We continued down the highway through Evergreen and made one final stop for the day. Lair 'O Bear Park sometimes attracts Northern Pygmy-Owls late on a winter day. We were passing through at the right time of day and waited; without success.

During the wait, a walk down to the footbridge at the east end of the park added a couple of American Dippers to our day list. They are as entertaining as any bird I can think of as they bob up and down while standing on the ice and rocks. Then they have the courage to jump into the freezing water to catch a nibble of food. Burrrrrrrrrrrrrrr!

It was a superb ending to our extraordinarily enjoyable Christmas Day! We hope all relished theirs as well!

A Missed Trip, Odds and Ends Around Denver

December 24, 2010

Richard Stevens:

I had to be at the Denver Tech Center (Arapahoe) early in the morning. The route just happened to pass Cherry Creek Reservoir (Arapahoe) at sunrise. Therefore, I decided to arrive about an hour before sunrise and search for Short-eared Owls at the cattail fields just west of where the main road crosses Cherry Creek. Unfortunately, none appeared this morning.

Then I scoped the lake for gulls. First from the Lake Loop and then from the swim beach. About 90 percent of the lake was ice covered this morning. Nine Bald Eagles already stood on the ice at 7:30 am. Less than 10 gulls were found.

I had to conclude that the gulls had not returned from their nightly roost (Aurora Reservoir? or where?). While looking for uncommon gulls, I received a call that the birder I was to meet had missed their flight and was not in Denver.

Not to waste a trip, I headed to Aurora Reservoir. Hundreds of gulls stood on the swim beach. An adult Lesser Black-backed Gull was among them.

Aurora Reservoir is deeper than Cherry Creek Reservoir and Chatfield Reservoir and therefore freezes over later than most lakes in Denver. It was 90 percent ice free this morning.

I took the next four hours to circle the 8.8 miles around the lake. Three Ross's Geese and a Greater White-fronted Goose were found among hundreds of White-cheeked Geese.

Later, I stopped at Barr Lake (Adams) on my way home. The White-throated Sparrow came to the back of the Visitor's Center; the Harris's Sparrow never did show. The White-throated Sparrow never came below the feeders west of the Visitor's Center. It only flew below the two small bushes at the right corner (southwest corner) of the building. Half a dozen or so White-crowned Sparrows, 2 Song Sparrows and 1 American Tree Sparrow did grab seeds below the feeders.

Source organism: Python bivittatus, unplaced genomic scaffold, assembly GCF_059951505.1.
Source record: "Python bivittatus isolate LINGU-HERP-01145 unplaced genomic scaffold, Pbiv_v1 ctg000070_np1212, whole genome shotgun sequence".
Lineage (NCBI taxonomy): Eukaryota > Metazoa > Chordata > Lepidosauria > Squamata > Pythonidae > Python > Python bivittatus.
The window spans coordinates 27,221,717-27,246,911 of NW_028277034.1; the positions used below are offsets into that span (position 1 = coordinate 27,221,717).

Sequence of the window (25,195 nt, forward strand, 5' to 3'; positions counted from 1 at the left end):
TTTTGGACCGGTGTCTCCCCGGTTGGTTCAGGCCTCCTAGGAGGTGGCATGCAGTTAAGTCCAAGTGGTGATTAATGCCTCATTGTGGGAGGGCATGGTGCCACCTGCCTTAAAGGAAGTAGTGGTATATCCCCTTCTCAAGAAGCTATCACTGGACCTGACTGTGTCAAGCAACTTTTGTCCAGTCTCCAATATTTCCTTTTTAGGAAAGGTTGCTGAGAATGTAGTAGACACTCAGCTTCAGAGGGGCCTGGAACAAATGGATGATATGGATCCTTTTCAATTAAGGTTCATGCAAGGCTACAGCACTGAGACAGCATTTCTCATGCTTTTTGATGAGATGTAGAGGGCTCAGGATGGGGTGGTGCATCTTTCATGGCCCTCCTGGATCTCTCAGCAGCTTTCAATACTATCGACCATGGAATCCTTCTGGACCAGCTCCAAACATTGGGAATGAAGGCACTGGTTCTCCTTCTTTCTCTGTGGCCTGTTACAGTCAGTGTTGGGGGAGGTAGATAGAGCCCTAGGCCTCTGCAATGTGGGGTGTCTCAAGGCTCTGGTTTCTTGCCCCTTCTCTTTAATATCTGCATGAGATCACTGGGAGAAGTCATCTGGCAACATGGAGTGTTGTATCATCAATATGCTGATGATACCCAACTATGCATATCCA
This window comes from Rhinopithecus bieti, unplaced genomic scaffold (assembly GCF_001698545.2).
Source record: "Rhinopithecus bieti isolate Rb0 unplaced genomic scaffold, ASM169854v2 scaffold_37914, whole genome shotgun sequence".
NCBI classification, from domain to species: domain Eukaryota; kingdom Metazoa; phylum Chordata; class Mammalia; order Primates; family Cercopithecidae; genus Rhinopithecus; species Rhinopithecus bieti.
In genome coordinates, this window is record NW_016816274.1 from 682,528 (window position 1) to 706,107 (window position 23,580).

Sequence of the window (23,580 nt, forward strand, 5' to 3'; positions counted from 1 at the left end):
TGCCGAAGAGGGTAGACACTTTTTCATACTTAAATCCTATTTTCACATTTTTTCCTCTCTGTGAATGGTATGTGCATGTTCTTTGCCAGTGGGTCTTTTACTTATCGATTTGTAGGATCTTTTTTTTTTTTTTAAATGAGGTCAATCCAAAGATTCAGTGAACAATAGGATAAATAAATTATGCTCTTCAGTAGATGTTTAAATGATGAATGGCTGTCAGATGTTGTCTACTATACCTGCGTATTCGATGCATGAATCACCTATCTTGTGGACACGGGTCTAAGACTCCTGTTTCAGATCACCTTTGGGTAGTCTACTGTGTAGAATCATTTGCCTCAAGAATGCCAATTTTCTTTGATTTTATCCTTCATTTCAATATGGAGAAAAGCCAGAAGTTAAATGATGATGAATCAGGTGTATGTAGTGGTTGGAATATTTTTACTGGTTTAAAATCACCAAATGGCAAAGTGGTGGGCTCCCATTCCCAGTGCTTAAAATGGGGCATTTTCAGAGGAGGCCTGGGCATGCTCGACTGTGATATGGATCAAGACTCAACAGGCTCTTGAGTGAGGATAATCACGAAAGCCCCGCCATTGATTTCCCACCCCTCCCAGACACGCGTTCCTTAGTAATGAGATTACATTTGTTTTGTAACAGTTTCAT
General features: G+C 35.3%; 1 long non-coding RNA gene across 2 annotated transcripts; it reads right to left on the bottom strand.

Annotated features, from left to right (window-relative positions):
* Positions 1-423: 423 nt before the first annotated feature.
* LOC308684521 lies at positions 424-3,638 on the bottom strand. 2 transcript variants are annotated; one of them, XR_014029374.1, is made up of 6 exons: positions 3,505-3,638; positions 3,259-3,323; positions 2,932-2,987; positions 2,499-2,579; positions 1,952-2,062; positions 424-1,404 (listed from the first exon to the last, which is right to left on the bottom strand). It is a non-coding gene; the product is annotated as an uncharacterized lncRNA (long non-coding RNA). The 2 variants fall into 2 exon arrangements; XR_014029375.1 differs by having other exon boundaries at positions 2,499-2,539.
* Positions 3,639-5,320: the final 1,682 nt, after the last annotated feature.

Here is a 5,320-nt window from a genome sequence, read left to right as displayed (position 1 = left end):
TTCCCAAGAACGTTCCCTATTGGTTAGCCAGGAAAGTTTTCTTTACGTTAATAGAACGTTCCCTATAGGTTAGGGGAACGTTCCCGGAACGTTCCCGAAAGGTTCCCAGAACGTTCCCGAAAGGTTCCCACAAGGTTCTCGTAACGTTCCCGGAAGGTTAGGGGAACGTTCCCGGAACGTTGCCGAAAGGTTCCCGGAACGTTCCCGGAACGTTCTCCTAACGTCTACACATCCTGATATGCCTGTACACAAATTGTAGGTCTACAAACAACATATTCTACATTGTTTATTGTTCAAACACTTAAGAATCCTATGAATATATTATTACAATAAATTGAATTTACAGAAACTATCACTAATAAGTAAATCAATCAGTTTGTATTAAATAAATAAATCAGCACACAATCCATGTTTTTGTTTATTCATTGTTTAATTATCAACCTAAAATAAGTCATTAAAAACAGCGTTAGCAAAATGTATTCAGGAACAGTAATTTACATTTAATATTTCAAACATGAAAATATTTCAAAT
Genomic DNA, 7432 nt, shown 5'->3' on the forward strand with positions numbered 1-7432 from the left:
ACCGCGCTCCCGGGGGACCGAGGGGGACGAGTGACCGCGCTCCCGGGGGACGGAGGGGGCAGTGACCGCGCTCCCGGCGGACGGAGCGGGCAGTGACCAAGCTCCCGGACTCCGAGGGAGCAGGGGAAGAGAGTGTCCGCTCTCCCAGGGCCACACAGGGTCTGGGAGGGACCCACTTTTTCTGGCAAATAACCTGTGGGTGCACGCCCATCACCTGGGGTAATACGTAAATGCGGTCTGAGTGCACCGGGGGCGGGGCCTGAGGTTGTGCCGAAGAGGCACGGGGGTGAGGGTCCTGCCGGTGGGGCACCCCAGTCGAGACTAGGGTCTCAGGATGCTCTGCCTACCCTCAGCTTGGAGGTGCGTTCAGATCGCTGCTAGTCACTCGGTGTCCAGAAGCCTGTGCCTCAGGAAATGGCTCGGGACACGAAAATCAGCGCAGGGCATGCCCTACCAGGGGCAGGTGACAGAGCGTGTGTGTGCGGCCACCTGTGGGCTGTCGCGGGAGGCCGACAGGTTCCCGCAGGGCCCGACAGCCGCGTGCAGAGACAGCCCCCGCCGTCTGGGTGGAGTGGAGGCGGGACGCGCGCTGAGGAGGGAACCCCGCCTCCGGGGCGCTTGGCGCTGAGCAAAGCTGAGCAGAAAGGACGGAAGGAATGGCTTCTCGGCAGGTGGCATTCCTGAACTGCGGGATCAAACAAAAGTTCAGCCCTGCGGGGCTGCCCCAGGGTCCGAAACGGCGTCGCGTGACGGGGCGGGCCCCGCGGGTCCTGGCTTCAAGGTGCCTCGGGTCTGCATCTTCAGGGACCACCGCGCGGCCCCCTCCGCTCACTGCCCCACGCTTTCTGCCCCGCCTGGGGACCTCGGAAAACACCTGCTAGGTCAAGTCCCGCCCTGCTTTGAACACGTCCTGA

Several hundred Great-tailed Grackles were at the Picadilly Tree Nursery feedlot. Rebecca and I drove the DIA Owl Loop and roads southeast of Trussville Street and 114th avenue. We counted 35,000+ Horned Larks, 2 Lapland Longspurs and a Snow Bunting. The question of whether we were on public roads came up; since we do not know, I am not reporting this to the cobirders group. No Short-eared Owls showed after sunset along the DIA Owl Loop.

Exploring Guanella Pass Access Denied

December 23, 2010

Richard Stevens:

Thirty minutes before sunrise, Bryan Ehlmann, Jacob Washburn and I listened for Northern Pygmy-Owls at the western Reynolds Park parking area. None made a sound. However, when we hiked to the Oxen Draw trail at Elkhorn Trail, Jacob pointed out one deep in the brush along the draw!

While watching the owl, we heard a bird just suspiciously sounded like a grouse. A short walk east of the Oxen Draw/Elkhorn intersection found a Dusky Grouse about 20 feet up in a pine tree!

We decided not the hike in the snow and ice up the Oxen Draw trail and skipped a search for American Three-toed Woodpeckers.

Instead, we drove the short distance to Pine Valley Ranch Park (Jefferson). Here we hiked the Pine Lake trail to the Buck Gulch trail to Strawberry trail. On the hike back, we observed a male Three-toed Woodpecker flying across the Buck Gulch trail at 40 yards south of Pine Lake trail.

Our main goal was to do some snowshoeing, hopefully up Guanella Pass (Park/Clear Creek Counties. We did not expect to make it to the top of Guanella Pass after the reports this week of feet of snowfall in the mountains.